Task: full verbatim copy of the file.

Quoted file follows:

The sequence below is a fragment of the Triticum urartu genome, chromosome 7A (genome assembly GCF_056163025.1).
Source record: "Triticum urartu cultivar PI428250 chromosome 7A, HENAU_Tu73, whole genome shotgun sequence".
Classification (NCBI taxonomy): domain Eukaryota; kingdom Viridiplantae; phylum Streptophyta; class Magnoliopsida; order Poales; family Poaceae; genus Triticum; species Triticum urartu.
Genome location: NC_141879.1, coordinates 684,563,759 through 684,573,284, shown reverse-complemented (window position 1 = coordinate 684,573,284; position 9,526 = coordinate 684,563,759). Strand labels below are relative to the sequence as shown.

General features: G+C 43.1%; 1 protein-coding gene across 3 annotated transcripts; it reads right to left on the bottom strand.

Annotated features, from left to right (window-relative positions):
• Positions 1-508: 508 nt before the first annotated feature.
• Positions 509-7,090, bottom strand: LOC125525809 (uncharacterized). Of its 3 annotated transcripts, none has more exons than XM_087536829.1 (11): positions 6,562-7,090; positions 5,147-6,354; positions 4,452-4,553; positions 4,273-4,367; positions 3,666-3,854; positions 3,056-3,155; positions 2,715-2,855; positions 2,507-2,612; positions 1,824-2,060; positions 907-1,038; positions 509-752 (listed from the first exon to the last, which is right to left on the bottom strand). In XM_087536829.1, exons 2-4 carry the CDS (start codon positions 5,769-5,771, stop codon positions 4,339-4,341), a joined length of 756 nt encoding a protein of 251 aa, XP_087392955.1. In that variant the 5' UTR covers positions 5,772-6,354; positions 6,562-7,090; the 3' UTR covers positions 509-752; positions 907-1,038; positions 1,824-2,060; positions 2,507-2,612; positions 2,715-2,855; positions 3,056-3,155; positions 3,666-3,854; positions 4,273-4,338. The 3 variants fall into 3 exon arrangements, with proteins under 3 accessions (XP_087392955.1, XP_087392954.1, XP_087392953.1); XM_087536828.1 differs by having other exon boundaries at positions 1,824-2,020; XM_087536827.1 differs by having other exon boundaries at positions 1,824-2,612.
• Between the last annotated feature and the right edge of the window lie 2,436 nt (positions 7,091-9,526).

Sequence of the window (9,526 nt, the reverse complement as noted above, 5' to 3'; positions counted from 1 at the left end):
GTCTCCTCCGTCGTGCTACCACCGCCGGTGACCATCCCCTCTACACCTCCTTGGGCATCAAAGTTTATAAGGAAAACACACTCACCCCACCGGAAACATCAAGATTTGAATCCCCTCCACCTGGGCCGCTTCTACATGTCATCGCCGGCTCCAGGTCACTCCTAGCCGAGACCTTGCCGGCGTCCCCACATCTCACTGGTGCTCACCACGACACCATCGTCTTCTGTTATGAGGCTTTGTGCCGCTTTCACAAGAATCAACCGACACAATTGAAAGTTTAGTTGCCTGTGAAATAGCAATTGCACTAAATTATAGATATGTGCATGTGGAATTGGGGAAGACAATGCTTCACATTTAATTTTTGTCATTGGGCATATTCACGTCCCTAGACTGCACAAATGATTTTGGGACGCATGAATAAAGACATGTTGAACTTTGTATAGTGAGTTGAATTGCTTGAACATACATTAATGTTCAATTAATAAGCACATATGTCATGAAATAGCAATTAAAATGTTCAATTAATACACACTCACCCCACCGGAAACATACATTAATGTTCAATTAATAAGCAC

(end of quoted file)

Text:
The sequence below is a fragment of the Triticum urartu genome, chromosome 7A (genome assembly GCF_056163025.1).
Source record: "Triticum urartu cultivar PI428250 chromosome 7A, HENAU_Tu73, whole genome shotgun sequence".
Classification (NCBI taxonomy): domain Eukaryota; kingdom Viridiplantae; phylum Streptophyta; class Magnoliopsida; order Poales; family Poaceae; genus Triticum; species Triticum urartu.
Genome location: NC_141879.1, coordinates 684,563,759 through 684,573,284, shown reverse-complemented (window position 1 = coordinate 684,573,284; position 9,526 = coordinate 684,563,759). Strand labels below are relative to the sequence as shown.

General features: G+C 43.1%; 1 protein-coding gene across 3 annotated transcripts; it reads right to left on the bottom strand.

Annotated features, from left to right (window-relative positions):
• Positions 1-508: 508 nt before the first annotated feature.
• Positions 509-7,090, bottom strand: LOC125525809 (uncharacterized). Of its 3 annotated transcripts, none has more exons than XM_087536829.1 (11): positions 6,562-7,090; positions 5,147-6,354; positions 4,452-4,553; positions 4,273-4,367; positions 3,666-3,854; positions 3,056-3,155; positions 2,715-2,855; positions 2,507-2,612; positions 1,824-2,060; positions 907-1,038; positions 509-752 (listed from the first exon to the last, which is right to left on the bottom strand). In XM_087536829.1, exons 2-4 carry the CDS (start codon positions 5,769-5,771, stop codon positions 4,339-4,341), a joined length of 756 nt encoding a protein of 251 aa, XP_087392955.1. In that variant the 5' UTR covers positions 5,772-6,354; positions 6,562-7,090; the 3' UTR covers positions 509-752; positions 907-1,038; positions 1,824-2,060; positions 2,507-2,612; positions 2,715-2,855; positions 3,056-3,155; positions 3,666-3,854; positions 4,273-4,338. The 3 variants fall into 3 exon arrangements, with proteins under 3 accessions (XP_087392955.1, XP_087392954.1, XP_087392953.1); XM_087536828.1 differs by having other exon boundaries at positions 1,824-2,020; XM_087536827.1 differs by having other exon boundaries at positions 1,824-2,612.
• Between the last annotated feature and the right edge of the window lie 2,436 nt (positions 7,091-9,526).

Sequence of the window (9,526 nt, the reverse complement as noted above, 5' to 3'; positions counted from 1 at the left end):
GTCTCCTCCGTCGTGCTACCACCGCCGGTGACCATCCCCTCTACACCTCCTTGGGCATCAAAGTTTATAAGGAAAACACACTCACCCCACCGGAAACATCAAGATTTGAATCCCCTCCACCTGGGCCGCTTCTACATGTCATCGCCGGCTCCAGGTCACTCCTAGCCGAGACCTTGCCGGCGTCCCCACATCTCACTGGTGCTCACCACGACACCATCGTCTTCTGTTATGAGGCTTTGTGCCGCTTTCACAAGAATCAACCGACACAATTGAAAGTTTAGTTGCCTGTGAAATAGCAATTGCACTAAATTATAGATATGTGCATGTGGAATTGGGGAAGACAATGCTTCACATTTAATTTTTGTCATTGGGCATATTCACGTCCCTAGACTGCACAAATGATTTTGGGACGCATGAATAAAGACATGTTGAACTTTGTATAGTGAGTTGAATTGCTTGAACATACATTAATGTTCAATTAATAAGCACATATGTCATGAAATAGCAATTAAAATGTTCAATTAATACACACTCACCCCACCGGAAACATACATTAATGTTCAATTAATAAGCAC